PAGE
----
[From the top: Lee Krasner with nieces and nephew in her parents' garden in Huntington, Long Island, circa 1934-36 from Gail Levin's Lee Krasner: A Biography; a Krasner serigraph promoting an exhibition in 1974; Jennifer Ament's butterfly print; kantha pillow from Jayson Home.]
[Banda indoor/outdoor ottoman.]
I love the picture of Lee Krasner outdoors with her nieces and nephew. To be honest, until I started reading Gail Levin's book, Lee Krasner: A Biography, I knew very little about Krasner and her life before Jackson Pollock. I didn't know that during her Cooper Union days she took Ethel Traphagen's Costume Design and Illustration course, acquiring a new respect for clothing designers, or that in her youth Krasner was known for using style -- for being very fashion forward. Always in-tune with nature, she also enjoyed other illustration work, such as studies of hands, butterflies, beetles and fossils.
In fact, the book highlights all sorts of interesting things about art education in New York in the early 20th century and the jobs open to women in the creative industries. Levin's story is definitely unvarnished and not romanticized, but nonetheless it's hard not to have a few thoughts of an idyllic little beach-side artist's shack.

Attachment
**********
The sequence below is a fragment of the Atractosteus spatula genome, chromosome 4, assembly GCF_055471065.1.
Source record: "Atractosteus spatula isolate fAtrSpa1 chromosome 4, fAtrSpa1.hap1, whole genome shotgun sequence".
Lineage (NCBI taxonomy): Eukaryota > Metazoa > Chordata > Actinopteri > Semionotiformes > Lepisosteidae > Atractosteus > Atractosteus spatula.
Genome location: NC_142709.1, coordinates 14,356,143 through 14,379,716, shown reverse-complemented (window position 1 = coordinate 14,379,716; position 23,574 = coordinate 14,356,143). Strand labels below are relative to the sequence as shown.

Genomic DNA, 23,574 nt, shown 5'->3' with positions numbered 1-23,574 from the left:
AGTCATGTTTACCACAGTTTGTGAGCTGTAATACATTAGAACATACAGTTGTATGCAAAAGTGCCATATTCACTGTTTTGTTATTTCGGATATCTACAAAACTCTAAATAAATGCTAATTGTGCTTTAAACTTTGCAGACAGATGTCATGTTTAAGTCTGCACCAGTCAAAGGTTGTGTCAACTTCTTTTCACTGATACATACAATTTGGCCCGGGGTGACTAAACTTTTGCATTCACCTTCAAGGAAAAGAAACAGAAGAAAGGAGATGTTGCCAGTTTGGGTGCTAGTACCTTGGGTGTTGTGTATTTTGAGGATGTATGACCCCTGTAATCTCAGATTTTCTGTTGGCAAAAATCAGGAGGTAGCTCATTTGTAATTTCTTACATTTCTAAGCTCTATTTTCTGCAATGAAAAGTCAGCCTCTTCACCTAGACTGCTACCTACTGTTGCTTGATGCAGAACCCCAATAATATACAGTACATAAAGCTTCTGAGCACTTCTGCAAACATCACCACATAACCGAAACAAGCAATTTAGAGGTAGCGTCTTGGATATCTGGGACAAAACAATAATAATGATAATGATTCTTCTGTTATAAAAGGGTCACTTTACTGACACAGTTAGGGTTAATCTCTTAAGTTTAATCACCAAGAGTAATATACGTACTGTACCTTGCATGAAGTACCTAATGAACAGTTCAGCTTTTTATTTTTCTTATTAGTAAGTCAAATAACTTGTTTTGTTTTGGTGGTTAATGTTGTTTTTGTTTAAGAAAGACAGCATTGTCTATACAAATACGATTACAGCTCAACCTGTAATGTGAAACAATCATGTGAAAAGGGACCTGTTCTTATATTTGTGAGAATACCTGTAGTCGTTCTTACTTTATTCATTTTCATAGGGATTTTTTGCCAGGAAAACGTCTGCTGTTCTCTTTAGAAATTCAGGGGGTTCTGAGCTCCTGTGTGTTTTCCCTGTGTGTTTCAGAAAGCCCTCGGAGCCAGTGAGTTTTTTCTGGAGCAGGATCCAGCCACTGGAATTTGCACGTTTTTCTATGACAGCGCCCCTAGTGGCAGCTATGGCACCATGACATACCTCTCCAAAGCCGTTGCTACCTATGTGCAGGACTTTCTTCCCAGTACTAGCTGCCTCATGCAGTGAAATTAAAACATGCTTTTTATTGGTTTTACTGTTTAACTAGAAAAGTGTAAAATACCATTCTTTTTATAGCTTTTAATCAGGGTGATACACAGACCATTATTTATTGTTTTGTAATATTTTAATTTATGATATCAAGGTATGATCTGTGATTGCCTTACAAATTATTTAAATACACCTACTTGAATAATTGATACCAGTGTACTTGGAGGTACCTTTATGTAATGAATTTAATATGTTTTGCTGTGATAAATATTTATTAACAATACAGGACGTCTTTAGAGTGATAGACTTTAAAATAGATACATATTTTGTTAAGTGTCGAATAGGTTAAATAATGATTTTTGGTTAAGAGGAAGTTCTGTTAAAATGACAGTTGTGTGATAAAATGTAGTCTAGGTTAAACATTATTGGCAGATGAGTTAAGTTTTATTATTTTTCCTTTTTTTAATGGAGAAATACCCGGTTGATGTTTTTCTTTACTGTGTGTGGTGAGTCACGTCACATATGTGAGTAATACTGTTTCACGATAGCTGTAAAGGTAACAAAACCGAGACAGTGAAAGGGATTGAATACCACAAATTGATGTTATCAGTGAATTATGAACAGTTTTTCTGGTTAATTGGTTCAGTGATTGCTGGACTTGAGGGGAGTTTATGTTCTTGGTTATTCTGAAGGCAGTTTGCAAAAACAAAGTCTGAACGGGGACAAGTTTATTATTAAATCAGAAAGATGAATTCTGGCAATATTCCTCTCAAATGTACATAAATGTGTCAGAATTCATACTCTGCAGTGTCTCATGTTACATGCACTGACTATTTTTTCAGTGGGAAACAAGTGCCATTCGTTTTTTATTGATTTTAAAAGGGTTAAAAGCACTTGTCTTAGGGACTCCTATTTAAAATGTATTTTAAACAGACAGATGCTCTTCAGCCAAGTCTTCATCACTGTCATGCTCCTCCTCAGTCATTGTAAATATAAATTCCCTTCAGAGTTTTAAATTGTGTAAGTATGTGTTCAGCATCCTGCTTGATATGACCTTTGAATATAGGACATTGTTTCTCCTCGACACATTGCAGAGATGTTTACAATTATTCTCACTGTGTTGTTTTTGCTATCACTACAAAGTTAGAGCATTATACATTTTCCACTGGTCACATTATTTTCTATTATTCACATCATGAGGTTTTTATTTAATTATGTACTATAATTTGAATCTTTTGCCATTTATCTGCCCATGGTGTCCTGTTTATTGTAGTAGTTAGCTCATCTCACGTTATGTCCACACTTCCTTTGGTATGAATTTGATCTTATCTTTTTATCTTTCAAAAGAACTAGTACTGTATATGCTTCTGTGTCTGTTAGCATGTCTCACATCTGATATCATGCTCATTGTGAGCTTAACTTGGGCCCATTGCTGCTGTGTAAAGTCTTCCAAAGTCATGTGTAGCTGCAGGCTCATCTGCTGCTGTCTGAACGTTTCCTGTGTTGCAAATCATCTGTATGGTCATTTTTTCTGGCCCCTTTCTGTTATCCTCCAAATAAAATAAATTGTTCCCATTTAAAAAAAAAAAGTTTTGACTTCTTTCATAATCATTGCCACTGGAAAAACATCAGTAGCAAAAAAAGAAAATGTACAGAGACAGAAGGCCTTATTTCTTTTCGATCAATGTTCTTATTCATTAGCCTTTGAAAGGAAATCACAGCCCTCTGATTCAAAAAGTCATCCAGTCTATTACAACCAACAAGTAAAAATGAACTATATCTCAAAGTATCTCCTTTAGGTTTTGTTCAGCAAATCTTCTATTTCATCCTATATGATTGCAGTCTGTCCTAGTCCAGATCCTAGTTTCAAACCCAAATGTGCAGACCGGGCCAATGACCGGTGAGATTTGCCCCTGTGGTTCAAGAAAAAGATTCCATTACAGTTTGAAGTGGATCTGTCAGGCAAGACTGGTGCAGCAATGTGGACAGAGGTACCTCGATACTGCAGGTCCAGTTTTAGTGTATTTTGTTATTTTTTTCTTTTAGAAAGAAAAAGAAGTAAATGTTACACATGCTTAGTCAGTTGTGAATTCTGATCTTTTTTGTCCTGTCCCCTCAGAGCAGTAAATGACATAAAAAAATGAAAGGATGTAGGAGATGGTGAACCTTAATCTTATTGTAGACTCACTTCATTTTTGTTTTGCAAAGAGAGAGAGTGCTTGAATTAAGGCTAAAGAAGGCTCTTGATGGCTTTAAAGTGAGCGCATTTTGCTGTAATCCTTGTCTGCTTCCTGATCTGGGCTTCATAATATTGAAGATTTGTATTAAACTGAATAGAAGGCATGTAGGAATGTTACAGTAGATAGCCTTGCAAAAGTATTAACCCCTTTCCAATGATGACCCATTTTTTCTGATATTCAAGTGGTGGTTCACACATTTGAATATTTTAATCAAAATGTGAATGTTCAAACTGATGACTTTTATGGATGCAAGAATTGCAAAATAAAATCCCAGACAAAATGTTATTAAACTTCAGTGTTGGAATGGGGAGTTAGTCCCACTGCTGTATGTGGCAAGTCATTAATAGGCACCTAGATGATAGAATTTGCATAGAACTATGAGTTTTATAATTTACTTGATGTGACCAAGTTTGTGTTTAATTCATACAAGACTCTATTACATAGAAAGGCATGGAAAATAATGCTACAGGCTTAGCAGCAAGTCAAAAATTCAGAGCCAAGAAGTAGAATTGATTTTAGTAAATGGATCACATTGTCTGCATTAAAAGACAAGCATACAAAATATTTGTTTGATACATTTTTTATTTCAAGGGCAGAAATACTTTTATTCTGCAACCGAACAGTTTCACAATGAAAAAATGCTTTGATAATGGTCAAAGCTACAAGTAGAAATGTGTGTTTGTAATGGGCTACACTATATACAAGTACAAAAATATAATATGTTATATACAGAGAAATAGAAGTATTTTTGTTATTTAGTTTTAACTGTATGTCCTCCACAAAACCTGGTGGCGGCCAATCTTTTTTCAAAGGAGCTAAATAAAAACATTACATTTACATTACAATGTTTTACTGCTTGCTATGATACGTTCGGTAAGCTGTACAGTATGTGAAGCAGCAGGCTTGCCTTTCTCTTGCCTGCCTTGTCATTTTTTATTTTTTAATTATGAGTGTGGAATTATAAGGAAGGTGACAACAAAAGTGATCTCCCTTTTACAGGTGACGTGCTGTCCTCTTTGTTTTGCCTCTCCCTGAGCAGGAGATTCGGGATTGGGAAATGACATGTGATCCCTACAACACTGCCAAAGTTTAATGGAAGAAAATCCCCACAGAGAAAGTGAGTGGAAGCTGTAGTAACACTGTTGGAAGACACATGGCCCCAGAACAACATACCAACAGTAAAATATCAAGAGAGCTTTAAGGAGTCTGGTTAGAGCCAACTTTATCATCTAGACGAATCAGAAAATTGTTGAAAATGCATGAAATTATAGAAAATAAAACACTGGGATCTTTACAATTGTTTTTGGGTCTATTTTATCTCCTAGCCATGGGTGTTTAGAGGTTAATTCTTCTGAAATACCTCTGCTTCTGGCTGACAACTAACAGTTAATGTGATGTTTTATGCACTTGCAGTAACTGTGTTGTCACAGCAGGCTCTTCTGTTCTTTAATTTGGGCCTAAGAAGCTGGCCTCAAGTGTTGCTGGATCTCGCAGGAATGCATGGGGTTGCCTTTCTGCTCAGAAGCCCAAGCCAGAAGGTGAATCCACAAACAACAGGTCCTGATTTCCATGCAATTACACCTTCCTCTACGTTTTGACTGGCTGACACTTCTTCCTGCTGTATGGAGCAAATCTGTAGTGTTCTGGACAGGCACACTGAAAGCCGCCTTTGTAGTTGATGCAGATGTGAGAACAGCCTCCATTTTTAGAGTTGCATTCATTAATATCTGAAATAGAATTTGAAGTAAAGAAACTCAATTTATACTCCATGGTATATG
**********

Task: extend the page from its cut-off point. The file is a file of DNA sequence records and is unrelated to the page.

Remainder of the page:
Here are some things I'd take with me.
[Dish towels and soap from Basic French.]
[Yellow McCoy bowl.]
And any one of these sets from Green & Stone of Chelsea. I know I post some sort of G &S set every summer but I wanted an excuse to mention the venerable shop has added a video tour to its site.
BTW: John Marin's Watercolors: A Medium for Modernism opens at the High June 26. Marin's work had a significant impact on the Abstract Expressionist movement and this exhibition explores the groundbreaking impact of his watercolors specifically. Of special note is a group of 40 watercolors from the collection of Alfred Stieglitz. Learn more here.